Allison Dubois (Patricia Arquette): It’s 9:00. How am I supposed to know you’re OK? How do I know you’re not lying dead somewhere? • Joe Dubois (Jake Weber): If something had happened, somebody would’ve called. If I were dead, who are we kidding, you’d be the first to know. • Medium, NBC and CBS, 2005 – 2011
She sees dead people.
From January 2005 until January 2011, Patricia Arquette played the role of Allison DuBois, wife, mother, would-be lawyer, and Medium to the Phoenix District Attorney Office. Brought to television life by Glenn Gordon Caron, who had also developed and produced Moonlighting, the show that kicked off Bruce Willis’ career – the show was based on the story and exploits of real-life psychic investigator Allison DuBois, a Phoenix native who worked as an intern for the city’s D.A. and who wrote a book called Don’t Kiss Them Good-bye.
I’m not here to argue the truth of (the real) Ms. DuBois’s ability – though I have a very, very dear friend whom I believe definitely has a “gift” – but just to tell you how much I loved the series when it first ran and which I recently discovered available on Amazon Prime.
Patricia Arquette, who won just about every award possible for her 2014 performance as the mother in Richard Linklater’s Boyhood, is one of those actress whom I will watch in anything she does – from the first time I saw her in an episode of Thirtysomething to her turn as an aging prostitute in a 2012 episode of Law & Order: Special Victims Unit – because she is, im-not-so-ho, a natural actress, inhabiting her roles so thoroughly that I (and you) forget it’s a performance.
The charm of Medium, aside from the series’ science-fiction/fantasy genre elements, is that it also belonged to another popular television genus – the family drama. It wasn’t just about Allison DuBois’ crime-busting extrasensory abilities furrowing out the bad guy of the week, but also about her families, both personal and workplace, their traumas, their joys, and their lives; I think that Medium’s success was based on its “ensemble” approach to telling its stories, so that even those who avoided anything even hinting of “supernatural” or “magical” watched it. Like Buffy, it was a story about life
“Just when I thought I was out, they pull me back in.” • Michael Corleone, 1990
Tonight, as I write this, is Sunday and so it is the second episode of the fifth season of Homeland. So I can’t talk about that because I haven’t seen it yet. But the premiere:
It’s two years (in Homeland time) since Carrie Mathison (Claire Danes) made a mess of being station chief in Pakistan. She has left the CIA, and is working for a German millionaire philanthropist as his security consultant. Yes, we are in Berlin, everybody. On the surface everything seems fine for the bi-polar ex-spy: she is a happy working mom – Frannie, Brody’s daughter, is with her; she is in a stable relationship and living with her lover – uh, oh, first clue the past isn’t really in the past: the guy looks an awfully lot like Nicholas Brody, with reddish hair and a beard; and she’s even a frequent-flyer at church.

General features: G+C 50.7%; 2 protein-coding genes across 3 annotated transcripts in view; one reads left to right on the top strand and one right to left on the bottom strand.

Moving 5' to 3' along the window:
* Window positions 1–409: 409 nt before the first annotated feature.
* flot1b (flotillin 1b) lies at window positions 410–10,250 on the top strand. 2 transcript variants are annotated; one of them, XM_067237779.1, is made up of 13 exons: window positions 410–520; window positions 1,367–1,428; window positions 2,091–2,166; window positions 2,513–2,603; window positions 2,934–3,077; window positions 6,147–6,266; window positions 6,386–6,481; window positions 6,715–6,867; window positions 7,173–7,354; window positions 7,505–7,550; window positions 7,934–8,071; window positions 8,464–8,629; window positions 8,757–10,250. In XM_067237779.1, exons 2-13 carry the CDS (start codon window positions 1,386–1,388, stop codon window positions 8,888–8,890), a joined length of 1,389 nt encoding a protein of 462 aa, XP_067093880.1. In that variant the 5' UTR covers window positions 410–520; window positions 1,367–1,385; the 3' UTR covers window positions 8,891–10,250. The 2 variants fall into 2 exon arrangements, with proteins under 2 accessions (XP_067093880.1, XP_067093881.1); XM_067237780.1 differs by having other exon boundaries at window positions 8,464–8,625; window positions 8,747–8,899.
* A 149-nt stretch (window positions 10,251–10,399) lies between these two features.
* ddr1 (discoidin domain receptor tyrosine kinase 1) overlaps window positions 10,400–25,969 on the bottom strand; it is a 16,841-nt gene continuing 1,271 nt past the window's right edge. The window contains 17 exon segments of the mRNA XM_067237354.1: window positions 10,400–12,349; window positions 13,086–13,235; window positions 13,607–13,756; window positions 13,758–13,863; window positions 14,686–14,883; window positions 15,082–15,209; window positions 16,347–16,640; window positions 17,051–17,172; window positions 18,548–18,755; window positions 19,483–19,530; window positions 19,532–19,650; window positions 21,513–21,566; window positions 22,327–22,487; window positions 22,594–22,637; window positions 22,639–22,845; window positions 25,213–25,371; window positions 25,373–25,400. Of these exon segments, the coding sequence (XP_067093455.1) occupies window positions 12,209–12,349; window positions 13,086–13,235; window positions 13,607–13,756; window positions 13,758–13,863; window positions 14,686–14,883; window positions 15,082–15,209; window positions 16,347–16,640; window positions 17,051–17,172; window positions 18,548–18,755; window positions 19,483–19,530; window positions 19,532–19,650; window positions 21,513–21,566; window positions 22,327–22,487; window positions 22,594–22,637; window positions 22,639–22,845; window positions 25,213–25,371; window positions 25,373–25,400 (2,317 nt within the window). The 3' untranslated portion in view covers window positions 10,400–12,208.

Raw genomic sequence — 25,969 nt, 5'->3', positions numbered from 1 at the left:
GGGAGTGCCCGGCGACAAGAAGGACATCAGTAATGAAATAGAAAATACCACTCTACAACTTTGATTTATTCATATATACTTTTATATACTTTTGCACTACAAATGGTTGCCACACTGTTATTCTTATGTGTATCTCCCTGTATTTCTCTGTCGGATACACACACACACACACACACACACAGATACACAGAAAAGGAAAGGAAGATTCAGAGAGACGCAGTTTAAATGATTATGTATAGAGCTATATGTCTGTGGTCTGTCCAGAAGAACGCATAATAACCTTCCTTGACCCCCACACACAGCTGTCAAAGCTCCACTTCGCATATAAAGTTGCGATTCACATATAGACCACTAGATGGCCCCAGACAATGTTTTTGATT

Uh-oh, second clue the past isn’t really in the past: Carrie’s boss wants to go to Lebanon to see what he can do to help all the refugees fleeing from Afghanistan, Syria, and Iraq (just to mention a few fucked-up states in crisis mode). Like Lebanon is the most stable country.
And meantime, two “accidental” hackers into the CIA’s server have discovered that the “Company” has been illegally spying on German citizens for Germany, since that country’s strict constitutional privacy laws prevent that kind of “homeland” surveillance.
Uh-oh, third clue the past isn’t really in the past: A free-lance journalist tries to show Carrie these classified printouts, wanting to get her affirmation about them before the journalist publishes them–although Carrie refuses on the grounds that it would break her “exit-interview” agreement with the CIA to not get involved in any way with “Company” matters. (The journalist says she’s going to publish them whether or not Carrie can verify that they really do belong to the CIA.)
There are a lot more clues, the groundwork has been laid; Saul and Dar Adal are in Germany to address the hacking and Germany’s response, and so is Quinn, still doing what he does best – killing and blowing up things, which he’s been doing for the last two years all over the Middle East, with the sanction of the CIA.
But now he has been “officially” cut loose. And like Jim Phelps in Mission Impossible, if he is “killed or captured, the Secretary will disavow any knowledge of your actions.”
But I think that Peter Quinn still wants out. And that Carrie wants back in.
I think it’s going to be like the old strip in Mad Magazine:
Spy vs. Spy